Raised beds with flowers and vegetables.

Everyone’s a gardener these days. During the shelter-in-place and social distancing orders, people still found safe ways to be outdoors and stay active.

As people long to get outside but still stay home, they’re turning to home-improvement projects. Gardening has topped the list, whether they’re growing vegetables or putting in trees, shrubs and flower gardens. This global crisis has come as the weather turns milder and spring already means that more people are outdoors. But instead of gathering with friends or traveling, they’re looking to their own landscapes for a safe and productive way to have some sort of activity.

Hands-on activities for the family
Here are some ideas for easy ways to garden while we all manage this challenging time.

Build some raised beds in full sun – The box retailers have pre-cut kits or you can use your building skills to cut and assemble lumber. Most beds should be at least 12 inches deep, filled with a mix of garden soil, composted organic matter, and soil amendments. Typically, they’re built a couple of feet wide. Plan the location, dig out a couple of inches of the existing soil if you like, then install the wooden sides. Once you fill them, sprinkle in a general-purpose fertilizer, such as 10-10-10, and till or turn it in. Rake smooth. Then you’re ready to plant tomatoes, herbs, eggplant, pepper seedlings and other spring crops. The soil’s not quite warm enough to start seeds directly in the garden until mid-May when you can sow cucumbers, pole beans, and squash directly into the garden. Read the package for spacing when planting seeds and remember that you’ll need to thin them in a couple of weeks, removing the weakest seedlings.

Try container gardening – Big flower pots and window boxes, especially those made of plastic or light-weight fiberglass, can be fun to plant. Make sure containers have drainage holes. Younger children are thrilled to help with picking out the flowers and digging the holes. Right now, nurseries and box retailers are filled with many annuals that provide a stunning show all summer. Choose a thriller, a taller plant that’s very showy, a filler that’s a low-grower, and a spiller that will cascade over the sides of the pot. Coleus or flowering annual salvias are great thrillers. Just remember to regularly deadhead the spent blossoms and to pinch back the tops of the coleus to encourage branching. Fillers, such as dwarf marigolds, million bells/calibrachoa, and petunias, are good choices. The new wave petunias that trail, sweet potato plants, and licorice plants provide the softness of spillers.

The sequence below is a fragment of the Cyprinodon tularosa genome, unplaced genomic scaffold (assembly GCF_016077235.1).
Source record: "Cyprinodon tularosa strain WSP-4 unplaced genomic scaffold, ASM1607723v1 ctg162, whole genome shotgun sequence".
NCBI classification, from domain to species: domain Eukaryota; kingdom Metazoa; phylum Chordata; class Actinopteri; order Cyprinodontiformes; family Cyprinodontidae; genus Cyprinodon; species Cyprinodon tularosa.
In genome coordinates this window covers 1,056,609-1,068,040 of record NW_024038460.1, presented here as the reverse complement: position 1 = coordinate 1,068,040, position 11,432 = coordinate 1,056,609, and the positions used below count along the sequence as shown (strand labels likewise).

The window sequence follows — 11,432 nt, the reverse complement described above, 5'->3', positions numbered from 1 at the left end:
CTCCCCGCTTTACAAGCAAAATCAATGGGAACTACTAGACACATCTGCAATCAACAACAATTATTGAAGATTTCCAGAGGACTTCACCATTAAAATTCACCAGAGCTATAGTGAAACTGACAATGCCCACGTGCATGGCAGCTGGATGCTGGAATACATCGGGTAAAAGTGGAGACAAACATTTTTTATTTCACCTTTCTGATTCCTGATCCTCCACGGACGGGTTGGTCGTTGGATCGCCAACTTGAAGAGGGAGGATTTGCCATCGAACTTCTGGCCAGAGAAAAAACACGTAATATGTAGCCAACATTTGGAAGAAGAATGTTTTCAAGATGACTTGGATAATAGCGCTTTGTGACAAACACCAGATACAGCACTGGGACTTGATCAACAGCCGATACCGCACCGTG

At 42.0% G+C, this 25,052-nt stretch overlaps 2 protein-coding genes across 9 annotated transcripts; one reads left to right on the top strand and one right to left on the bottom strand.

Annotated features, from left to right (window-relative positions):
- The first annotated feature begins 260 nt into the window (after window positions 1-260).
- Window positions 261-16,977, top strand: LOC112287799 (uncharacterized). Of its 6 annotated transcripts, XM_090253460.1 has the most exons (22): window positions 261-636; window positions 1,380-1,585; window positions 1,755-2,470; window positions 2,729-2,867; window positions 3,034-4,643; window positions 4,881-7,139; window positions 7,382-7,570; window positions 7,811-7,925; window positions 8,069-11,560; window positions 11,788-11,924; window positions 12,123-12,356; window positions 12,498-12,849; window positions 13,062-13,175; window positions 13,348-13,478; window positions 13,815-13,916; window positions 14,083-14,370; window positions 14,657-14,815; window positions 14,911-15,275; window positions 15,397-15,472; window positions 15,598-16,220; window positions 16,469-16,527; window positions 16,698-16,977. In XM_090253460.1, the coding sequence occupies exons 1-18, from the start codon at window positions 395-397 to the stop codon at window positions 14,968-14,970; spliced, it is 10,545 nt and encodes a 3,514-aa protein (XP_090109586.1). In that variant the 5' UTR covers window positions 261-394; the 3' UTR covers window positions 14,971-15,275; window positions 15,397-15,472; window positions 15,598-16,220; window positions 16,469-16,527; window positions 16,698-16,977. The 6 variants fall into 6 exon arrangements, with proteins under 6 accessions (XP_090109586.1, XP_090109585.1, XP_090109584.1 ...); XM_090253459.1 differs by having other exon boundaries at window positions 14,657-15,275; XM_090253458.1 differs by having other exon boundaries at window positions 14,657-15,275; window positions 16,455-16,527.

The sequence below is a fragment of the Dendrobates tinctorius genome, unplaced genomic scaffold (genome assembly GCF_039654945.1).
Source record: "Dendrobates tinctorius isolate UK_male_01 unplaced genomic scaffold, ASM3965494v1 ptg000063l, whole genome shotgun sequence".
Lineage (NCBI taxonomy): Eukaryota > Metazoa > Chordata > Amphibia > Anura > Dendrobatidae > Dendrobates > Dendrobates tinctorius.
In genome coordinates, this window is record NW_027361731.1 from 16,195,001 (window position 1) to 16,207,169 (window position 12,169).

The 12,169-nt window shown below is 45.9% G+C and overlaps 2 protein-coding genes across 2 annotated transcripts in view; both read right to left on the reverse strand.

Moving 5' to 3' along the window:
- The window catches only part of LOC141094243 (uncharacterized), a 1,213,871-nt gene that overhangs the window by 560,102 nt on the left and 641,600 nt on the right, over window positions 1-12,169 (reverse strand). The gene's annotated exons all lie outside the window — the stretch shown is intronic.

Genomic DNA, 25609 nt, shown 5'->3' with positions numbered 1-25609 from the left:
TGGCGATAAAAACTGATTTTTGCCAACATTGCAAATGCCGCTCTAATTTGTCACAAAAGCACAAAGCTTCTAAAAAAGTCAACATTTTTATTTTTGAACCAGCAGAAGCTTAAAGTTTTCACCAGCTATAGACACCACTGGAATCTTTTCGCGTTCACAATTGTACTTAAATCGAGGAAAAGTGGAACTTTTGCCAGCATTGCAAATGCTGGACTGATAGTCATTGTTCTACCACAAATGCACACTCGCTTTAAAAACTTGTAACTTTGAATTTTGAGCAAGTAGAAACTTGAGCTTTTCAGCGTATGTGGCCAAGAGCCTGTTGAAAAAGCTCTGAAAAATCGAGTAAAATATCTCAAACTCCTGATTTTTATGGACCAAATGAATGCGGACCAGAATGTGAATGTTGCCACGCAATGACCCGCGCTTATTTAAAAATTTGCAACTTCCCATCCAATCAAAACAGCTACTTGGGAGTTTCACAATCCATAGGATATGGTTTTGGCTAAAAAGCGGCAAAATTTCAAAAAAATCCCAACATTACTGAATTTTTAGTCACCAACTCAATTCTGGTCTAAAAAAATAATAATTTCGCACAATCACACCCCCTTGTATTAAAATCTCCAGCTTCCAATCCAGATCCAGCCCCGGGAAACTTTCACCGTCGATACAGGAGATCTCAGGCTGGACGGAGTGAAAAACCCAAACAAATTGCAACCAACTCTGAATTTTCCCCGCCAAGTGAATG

The key to success with raised beds and with container gardening is regular watering. Especially with containers, the soil will dry out more quickly. In the hottest months, they may need a good soaking. If the plants look like they’re wilting, douse them thoroughly.

Stress relief and better health
“From improving your physical health to taking a break from the stresses of life, getting back to Mother Earth brims with benefits,” says Joe Lamp’l, national television host and creator of JoeGardener.com. He’s a resident of Milton. “People who garden are generally more physically active, plus many gardeners I know seem to just be happier and more centered. Maybe it’s because they are so connected to nature.”
Lamp’l cites an article from Colorado State University’s Cooperative Extension Master Garden Program’s “Benefits of Gardening.” It says families who grow their own vegetables naturally eat more fruits and vegetables. Plus gardening provides exercise, stress reduction and relaxation.

“There’s just something in the soil that has a physiological effect on mental well-being,” Lamp’l says. “For me, it’s about just smelling the earth and the scents of the plants, plus seeing the results of my labors as the plants grow and mature.”

To learn more about gardening and its benefits, visit JoeGardener.com

There you can find podcasts, garden tips, and free guides. For 11 seasons, Lamp’l has hosted a national television show, “Growing A Greener World,” broadcast on public television stations in all 50 states. Archives and episodes are available at GrowingAGreenerWorld.com